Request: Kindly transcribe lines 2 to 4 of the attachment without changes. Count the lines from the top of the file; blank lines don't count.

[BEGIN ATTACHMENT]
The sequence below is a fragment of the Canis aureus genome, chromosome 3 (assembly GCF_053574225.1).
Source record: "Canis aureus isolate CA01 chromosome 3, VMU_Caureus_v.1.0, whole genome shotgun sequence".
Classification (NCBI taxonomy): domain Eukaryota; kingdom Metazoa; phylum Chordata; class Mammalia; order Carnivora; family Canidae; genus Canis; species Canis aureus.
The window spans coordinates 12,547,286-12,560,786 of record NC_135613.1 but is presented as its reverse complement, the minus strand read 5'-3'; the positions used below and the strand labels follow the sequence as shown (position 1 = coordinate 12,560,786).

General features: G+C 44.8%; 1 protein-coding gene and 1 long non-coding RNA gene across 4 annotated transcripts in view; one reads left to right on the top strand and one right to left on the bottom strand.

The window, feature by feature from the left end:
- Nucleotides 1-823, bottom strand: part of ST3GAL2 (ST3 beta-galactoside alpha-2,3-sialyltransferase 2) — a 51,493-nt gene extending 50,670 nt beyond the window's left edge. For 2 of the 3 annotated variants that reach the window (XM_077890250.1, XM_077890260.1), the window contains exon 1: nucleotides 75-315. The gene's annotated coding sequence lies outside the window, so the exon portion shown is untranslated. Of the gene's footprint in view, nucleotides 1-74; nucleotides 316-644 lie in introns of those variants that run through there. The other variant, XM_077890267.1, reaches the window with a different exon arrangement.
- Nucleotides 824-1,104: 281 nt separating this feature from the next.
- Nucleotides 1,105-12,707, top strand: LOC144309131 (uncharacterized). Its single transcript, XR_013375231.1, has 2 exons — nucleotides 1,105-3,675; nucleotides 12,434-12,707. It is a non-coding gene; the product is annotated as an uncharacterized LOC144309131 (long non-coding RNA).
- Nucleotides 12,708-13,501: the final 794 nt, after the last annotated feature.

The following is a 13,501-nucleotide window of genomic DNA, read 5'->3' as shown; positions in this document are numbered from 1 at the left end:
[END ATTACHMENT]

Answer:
Source record: "Canis aureus isolate CA01 chromosome 3, VMU_Caureus_v.1.0, whole genome shotgun sequence".
Classification (NCBI taxonomy): domain Eukaryota; kingdom Metazoa; phylum Chordata; class Mammalia; order Carnivora; family Canidae; genus Canis; species Canis aureus.
The window spans coordinates 12,547,286-12,560,786 of record NC_135613.1 but is presented as its reverse complement, the minus strand read 5'-3'; the positions used below and the strand labels follow the sequence as shown (position 1 = coordinate 12,560,786).